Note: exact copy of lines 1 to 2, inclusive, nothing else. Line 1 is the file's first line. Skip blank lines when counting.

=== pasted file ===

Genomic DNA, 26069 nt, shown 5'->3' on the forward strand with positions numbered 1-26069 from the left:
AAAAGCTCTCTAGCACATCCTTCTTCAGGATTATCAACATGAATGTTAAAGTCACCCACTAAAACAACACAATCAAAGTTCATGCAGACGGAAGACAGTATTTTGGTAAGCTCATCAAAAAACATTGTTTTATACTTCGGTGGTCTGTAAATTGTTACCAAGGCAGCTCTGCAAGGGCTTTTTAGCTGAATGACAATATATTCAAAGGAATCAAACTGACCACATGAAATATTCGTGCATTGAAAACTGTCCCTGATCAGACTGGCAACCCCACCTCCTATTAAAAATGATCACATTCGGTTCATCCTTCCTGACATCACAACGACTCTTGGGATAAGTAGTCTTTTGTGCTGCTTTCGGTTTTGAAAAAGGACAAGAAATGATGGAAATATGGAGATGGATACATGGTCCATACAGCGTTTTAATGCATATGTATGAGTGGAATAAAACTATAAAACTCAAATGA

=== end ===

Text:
Genomic DNA, 26069 nt, shown 5'->3' on the forward strand with positions numbered 1-26069 from the left:
AAAAGCTCTCTAGCACATCCTTCTTCAGGATTATCAACATGAATGTTAAAGTCACCCACTAAAACAACACAATCAAAGTTCATGCAGACGGAAGACAGTATTTTGGTAAGCTCATCAAAAAACATTGTTTTATACTTCGGTGGTCTGTAAATTGTTACCAAGGCAGCTCTGCAAGGGCTTTTTAGCTGAATGACAATATATTCAAAGGAATCAAACTGACCACATGAAATATTCGTGCATTGAAAACTGTCCCTGATCAGACTGGCAACCCCACCTCCTATTAAAAATGATCACATTCGGTTCATCCTTCCTGACATCACAACGACTCTTGGGATAAGTAGTCTTTTGTGCTGCTTTCGGTTTTGAAAAAGGACAAGAAATGATGGAAATATGGAGATGGATACATGGTCCATACAGCGTTTTAATGCATATGTATGAGTGGAATAAAACTATAAAACTCAAATGA